Jobs in the UAE
As the economic troubles continue to blight Europe and good full-time work remains hard to come by in the UK more and more Brits are looking to the UAE and other Arab countries for work. The UAE allows plenty of foreigners into the country to work but all of these arrivals are almost exclusively on temporary contracts. You should be aware that the demand for foreign workers may gradually come to a halt over the next few years as the UAE has made major investments into education and welfare that they hope will one day lead to the country becoming self-sufficient in terms of labour.
The majority of jobs available in the UAE are for multinational corporations with oil, gas and international commerce being the main sectors for employment.
The best way to find work in the UAE is to sign up to a recruitment agency. The distance between the UK and the UAE means that it is often necessary to use agents to act as middlemen. Private recruitment consultants and head-hunters in western countries, particularly in London and New York deal with most managerial jobs in the country.
Agencies tend to specialise in particular areas of work e.g., medical staff, computer experts, accountants etc… Recruitment agencies in the cities are useful for placing expats in local employment and can help expat wives get a job. Be aware that there are numerous regulations controlling the employment of spouses with separate work visas being needed.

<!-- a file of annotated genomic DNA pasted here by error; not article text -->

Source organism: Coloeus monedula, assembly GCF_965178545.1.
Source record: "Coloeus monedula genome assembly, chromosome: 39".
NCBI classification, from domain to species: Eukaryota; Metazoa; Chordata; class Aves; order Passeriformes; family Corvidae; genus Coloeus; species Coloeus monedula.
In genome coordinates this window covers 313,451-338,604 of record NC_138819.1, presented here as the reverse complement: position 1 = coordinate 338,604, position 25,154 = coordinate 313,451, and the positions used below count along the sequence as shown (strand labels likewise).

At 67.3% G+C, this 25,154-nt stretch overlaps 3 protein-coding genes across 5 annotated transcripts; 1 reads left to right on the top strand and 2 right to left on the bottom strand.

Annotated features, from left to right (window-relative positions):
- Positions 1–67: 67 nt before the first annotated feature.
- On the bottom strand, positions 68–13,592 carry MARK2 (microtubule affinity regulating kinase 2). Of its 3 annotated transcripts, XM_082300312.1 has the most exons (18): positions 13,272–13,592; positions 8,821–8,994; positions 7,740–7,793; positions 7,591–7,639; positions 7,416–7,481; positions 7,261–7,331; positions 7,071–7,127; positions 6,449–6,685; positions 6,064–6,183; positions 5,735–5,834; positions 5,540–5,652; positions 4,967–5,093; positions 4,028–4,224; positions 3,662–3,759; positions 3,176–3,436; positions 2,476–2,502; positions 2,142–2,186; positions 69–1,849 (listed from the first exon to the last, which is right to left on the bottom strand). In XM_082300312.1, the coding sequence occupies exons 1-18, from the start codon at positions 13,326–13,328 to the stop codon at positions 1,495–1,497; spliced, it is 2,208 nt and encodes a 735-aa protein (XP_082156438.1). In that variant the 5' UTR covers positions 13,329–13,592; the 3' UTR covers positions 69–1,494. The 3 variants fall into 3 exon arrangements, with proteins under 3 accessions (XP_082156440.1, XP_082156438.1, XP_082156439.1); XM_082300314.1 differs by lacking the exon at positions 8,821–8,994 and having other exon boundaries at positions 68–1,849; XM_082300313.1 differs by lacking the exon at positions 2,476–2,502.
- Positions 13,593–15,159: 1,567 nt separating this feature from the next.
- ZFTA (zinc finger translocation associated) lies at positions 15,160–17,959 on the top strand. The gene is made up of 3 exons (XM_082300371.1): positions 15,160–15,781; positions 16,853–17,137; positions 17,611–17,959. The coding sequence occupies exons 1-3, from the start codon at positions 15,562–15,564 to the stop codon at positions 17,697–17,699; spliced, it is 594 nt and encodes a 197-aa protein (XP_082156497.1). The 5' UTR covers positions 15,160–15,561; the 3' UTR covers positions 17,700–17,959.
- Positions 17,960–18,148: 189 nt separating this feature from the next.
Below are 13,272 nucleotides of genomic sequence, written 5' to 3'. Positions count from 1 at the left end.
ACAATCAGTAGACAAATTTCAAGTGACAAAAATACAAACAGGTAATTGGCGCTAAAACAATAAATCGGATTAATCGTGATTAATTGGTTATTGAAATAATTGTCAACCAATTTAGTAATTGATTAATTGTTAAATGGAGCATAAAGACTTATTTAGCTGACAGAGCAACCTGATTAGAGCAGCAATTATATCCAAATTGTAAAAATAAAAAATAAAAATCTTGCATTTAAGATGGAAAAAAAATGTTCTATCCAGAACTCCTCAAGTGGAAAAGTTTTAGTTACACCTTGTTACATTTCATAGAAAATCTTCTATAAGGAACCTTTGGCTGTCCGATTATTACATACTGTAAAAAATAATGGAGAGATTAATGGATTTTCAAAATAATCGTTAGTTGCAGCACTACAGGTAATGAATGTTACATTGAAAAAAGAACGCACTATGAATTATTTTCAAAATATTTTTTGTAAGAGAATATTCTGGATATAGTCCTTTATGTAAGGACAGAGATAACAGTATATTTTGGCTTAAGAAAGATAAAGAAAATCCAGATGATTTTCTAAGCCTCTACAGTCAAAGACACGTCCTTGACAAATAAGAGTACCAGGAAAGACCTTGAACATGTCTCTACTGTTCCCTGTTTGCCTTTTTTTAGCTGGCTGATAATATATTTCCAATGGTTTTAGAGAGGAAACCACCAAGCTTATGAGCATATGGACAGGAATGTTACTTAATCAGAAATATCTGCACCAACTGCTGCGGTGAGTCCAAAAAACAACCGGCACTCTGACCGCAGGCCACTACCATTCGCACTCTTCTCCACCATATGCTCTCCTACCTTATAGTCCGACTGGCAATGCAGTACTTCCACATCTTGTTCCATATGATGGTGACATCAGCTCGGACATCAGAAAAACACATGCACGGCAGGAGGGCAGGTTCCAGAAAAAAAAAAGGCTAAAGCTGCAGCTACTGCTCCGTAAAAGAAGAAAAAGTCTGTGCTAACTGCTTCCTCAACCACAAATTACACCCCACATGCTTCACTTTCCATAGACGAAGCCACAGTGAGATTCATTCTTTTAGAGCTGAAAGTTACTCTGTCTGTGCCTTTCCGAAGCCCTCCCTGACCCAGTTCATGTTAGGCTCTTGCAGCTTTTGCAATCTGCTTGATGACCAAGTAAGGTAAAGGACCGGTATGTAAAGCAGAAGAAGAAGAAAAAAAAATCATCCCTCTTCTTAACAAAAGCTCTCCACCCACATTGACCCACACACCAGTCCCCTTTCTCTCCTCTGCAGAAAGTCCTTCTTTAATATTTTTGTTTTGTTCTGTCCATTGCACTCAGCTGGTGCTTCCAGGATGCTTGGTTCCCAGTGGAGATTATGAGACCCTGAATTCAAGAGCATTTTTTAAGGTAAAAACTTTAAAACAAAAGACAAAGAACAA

Here are links to a few agencies;
Special mention has to be made of the way women are treated in the work place. For a long time women were often not allowed to work but these days that is slowly changing. Most women work as nurses, doctors or in the finance sector. It is extremely tough for native women to gain promotion at work and it’s near impossible for a foreigner. Most expat workers are male with their wives often having a restriction in their passport preventing them from getting a job. Those few expat women that can get a job are generally safe in the workplace but must be careful to not be too friendly with Arab men as this can be mistaken for flirting.
Salaries in the UAE are similar to those found in Western countries but the big draw is that a worker does not have to pay any personal taxation, meaning that income is a lot higher. This lack of taxation is the main draw of the UAE for foreign workers. The working week in the UAE varies between 40-48 hours with office hours being from 8.30 or 9am to 5.30 or 6.00pm, some companies opt to split the day from 8am to 1pm then 4 to 7pm. Friday is the UK’s equivalent of Sunday being the Muslim day of rest and companies use Friday and Saturdays as the weekend.
There are no state pension schemes in Dubai for foreign expatriates, although certain state institutions and some international companies have corporate pension schemes. If you were paying into a state pension scheme while working in your home country, you should continue to do so, even if in a reduced form.